In the node-positive subgroup, a greater than two-fold difference in expression levels between the pCR and non-pCR groups was seen for four genes: FANCB (P=0.03), ERCC4 (P=0.005), PMS2 (P=0.0007), and MGMT (P=0.02). Sixteen genes showed a difference in expression levels greater than 1.5-fold. All these genes were downregulated in the group with pCR compared with non-pCR. Conversely, these genes were upregulated in the non-pCR group including PARP1 (1.7-fold change, P=0.02) and PARP3 (1.98-fold change, P=0.02).

Altogether, pathway identification by KEGG analysis in the node-positive subgroup showed the involvement of differentially expressed DNA repair genes in five relevant pathways. Five of these genes (XRCC5, XRCC6, RAD50, LIG4, and MRE11A) were involved in NHEJ, five genes (FANCB, ERCC4, SLX4, REV1, and PMS2) in FAP, four genes (ERCC4, ERCC5, XPC, and GTF2H3) in NER, three genes (RAD50, MRE11A, and SHFM1) in HR, and three genes (PARP1, PARP3, and APEX1) in BER pathways. Differentially expressed genes, pathways and P values are shown in Table Table2.2. Thus, the major downregulated pathways in node-positive TNBCs that underwent pCR were NHEJ, FAP, NER, HR, and BER.

In the node-negative subgroup, only four genes were significantly differentially expressed between the pCR and non-pCR groups (Figure (Figure1c,1c, Table Table3).3). A 1.8-fold difference was detected for UBA1 (P=0.007), and for the remaining three genes (USP11, XRCC5, and OGG1) the differences ranged from 1.5-fold to 1.4-fold. UBA1 is involved in the DNA DSB response, XRCC5 and USP11 are involved in DSB repair (by NHEJ and HR, respectively), and OGG1 is involved in the BER pathway. In particular, in this subgroup, genes involved in the NER pathway were not differentially expressed, and no DNA repair pathway was identified by KEGG analysis to be significantly relevant.


Deficiency in DNA damage repair is commonly found in many cancers [20, 21], however, it remains unclear whether and how this defect may influence the pathological response after cisplatin neoadjuvant chemotherapy in BRCA1-associated TNBCs. BRCA1 is part of the BRCA/Fanconi anemia DNA repair pathway, is engaged in the repair of DNA DSBs, stalled replication forks, and DNA crosslinks by HR [22]. Indeed, BRCA1-deficient cells are highly sensitive to cisplatin in vitro [23] because they cannot use HR to efficiently repair DNA DSBs; therefore, they use alternative, error-prone DNA repair systems (e.g., NHEJ). In addition, complex DNA cisplatin-double strand break lesions directly impair cellular NHEJ [24]. As a result, chromosomal instability (mutations, translocations) increases and when it exceeds the ability of cellular DNA damage response mechanisms to repair the damage, BRCA1-incompetent tumor cells are directed on the pathway to apoptosis. However, although all tumors in the present study were BRCA1-associated, and in theory should respond to cisplatin with the apoptosis of tumor cells, 40% of them did not exhibit pCR after neoadjuvant chemotherapy with cisplatin. Our results showed that 25 genes involved in five different pathways of DNA damage repair were significantly differentially expressed between the pCR and non-pCR groups in pretreatment biopsies. Thus, BRCA1-associated TNBCs were heterogeneous with regard to the expression of DNA damage repair genes and the downregulation of the set of these genes before the onset of neoadjuvant chemotherapy with cisplatin may partially explain the differences in the pathologic response to treatment. To the best of our knowledge, this study is the first to identify a set of differentially expressed DNA damage repair genes between tumors undergoing pCR and non-pCR after neoadjuvant chemotherapy with cisplatin in pretreatment biopsies of BRCA-associated TNBCs.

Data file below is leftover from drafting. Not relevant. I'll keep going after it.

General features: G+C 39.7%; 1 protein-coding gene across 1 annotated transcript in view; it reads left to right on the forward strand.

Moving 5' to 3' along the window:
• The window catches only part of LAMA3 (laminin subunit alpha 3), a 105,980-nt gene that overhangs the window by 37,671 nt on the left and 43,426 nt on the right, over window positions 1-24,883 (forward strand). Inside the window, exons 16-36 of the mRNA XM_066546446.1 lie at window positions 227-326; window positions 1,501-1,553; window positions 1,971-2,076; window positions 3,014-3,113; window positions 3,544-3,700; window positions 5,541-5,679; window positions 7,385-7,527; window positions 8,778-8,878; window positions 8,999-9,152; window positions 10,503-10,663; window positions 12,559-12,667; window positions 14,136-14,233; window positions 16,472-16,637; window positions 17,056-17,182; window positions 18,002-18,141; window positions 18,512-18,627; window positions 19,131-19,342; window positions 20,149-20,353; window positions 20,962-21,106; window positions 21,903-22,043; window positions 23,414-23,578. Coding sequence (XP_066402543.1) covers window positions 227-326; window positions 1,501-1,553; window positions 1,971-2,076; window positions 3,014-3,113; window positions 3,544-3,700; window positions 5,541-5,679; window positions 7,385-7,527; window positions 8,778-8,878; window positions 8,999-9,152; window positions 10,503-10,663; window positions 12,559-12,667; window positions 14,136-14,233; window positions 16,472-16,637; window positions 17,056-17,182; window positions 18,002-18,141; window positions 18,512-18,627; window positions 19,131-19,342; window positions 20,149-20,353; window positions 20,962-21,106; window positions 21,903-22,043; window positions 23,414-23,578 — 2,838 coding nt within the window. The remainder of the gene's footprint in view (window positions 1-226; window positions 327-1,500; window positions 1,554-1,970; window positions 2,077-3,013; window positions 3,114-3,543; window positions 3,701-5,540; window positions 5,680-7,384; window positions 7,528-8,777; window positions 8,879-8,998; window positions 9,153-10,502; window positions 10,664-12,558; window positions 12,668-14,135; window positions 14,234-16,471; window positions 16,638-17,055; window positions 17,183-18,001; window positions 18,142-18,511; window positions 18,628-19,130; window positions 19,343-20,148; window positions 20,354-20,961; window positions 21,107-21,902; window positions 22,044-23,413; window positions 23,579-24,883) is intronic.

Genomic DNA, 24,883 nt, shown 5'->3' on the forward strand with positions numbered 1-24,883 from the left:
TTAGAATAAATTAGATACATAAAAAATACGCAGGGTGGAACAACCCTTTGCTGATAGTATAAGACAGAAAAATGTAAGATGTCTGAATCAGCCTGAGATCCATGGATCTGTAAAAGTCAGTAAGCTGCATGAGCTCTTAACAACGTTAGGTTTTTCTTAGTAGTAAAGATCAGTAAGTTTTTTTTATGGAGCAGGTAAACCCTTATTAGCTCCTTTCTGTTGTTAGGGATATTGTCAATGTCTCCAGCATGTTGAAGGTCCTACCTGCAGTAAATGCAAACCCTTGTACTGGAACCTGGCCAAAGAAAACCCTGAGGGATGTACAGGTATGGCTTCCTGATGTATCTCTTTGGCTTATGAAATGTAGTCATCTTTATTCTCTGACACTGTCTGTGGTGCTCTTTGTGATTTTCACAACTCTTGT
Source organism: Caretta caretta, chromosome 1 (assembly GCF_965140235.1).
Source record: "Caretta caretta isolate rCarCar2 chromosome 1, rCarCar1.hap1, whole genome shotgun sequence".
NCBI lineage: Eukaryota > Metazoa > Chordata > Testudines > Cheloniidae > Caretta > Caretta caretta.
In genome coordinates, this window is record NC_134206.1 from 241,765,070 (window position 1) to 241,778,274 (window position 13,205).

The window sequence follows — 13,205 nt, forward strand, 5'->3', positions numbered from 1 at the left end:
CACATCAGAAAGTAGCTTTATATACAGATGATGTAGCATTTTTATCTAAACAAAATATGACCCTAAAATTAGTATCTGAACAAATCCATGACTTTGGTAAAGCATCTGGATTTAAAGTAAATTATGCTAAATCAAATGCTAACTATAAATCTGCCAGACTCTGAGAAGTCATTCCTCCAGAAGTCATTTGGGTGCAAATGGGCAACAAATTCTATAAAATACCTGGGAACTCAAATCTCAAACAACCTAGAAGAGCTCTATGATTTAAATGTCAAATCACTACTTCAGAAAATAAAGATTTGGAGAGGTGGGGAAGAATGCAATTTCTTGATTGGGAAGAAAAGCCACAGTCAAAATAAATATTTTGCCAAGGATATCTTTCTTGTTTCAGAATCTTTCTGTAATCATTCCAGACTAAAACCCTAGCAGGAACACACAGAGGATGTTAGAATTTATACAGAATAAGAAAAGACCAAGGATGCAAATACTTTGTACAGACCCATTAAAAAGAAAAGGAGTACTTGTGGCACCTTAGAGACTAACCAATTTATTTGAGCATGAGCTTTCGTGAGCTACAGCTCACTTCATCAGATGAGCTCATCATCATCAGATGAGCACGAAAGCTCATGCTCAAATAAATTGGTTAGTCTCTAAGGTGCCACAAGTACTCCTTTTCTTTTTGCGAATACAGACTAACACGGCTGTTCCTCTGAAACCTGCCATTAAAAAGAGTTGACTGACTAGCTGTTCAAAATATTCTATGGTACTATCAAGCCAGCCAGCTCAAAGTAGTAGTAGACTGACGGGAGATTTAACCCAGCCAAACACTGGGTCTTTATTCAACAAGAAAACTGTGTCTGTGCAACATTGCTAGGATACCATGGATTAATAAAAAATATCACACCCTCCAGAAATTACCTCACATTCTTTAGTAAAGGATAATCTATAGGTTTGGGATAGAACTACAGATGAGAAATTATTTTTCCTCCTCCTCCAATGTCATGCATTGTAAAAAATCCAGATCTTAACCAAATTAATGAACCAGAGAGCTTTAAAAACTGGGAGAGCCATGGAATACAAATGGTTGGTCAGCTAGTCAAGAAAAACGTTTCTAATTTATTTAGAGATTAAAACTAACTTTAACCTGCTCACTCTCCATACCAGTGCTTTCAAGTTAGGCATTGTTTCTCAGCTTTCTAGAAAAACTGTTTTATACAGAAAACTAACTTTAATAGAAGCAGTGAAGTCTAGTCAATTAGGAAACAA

Cisplatin treatment triggers DNA damage recognition and repair predominantly through NER mechanisms [7, 25]. In the present report, we document that the cisplatin sensitivity (pCR) of BRCA1-associated TNBCs was associated with downregulation of the NER pathway of DNA repair in pretreatment biopsies. Compared to the non-pCR group, the reduced expression of XPC, XPA, ERCC4, GTF2H3, and other DNA repair genes involved in NER was observed. Because NER is the principal mechanism used to remove cisplatin lesions from DNA, such tumors would have intrinsic hypersensitivity to cisplatin (pCR) due to their reduced ability to repair DNA-platinum adducts and intra- and interstrand crosslinks. These findings are consistent with reported hypersensitivity to cisplatin of testicular cancer cell lines as a result of reduced levels of DNA repair proteins [2628], especially NER proteins (XPA, XPF, and ERCC1) [12]. Furthermore, interstrand crosslinks repair requires cooperation between the FA and NER pathways [25]. In the present report, FANCB and three other genes cooperating with the FA pathway were found to be downregulated in cisplatin-sensitive tumors. Thus, our results point to an important role of the reduced expression of DNA repair genes involved in the NER and FA pathways in the sensitivity of BRCA1-associated TNBCs to neoadjuvant chemotherapy with cisplatin.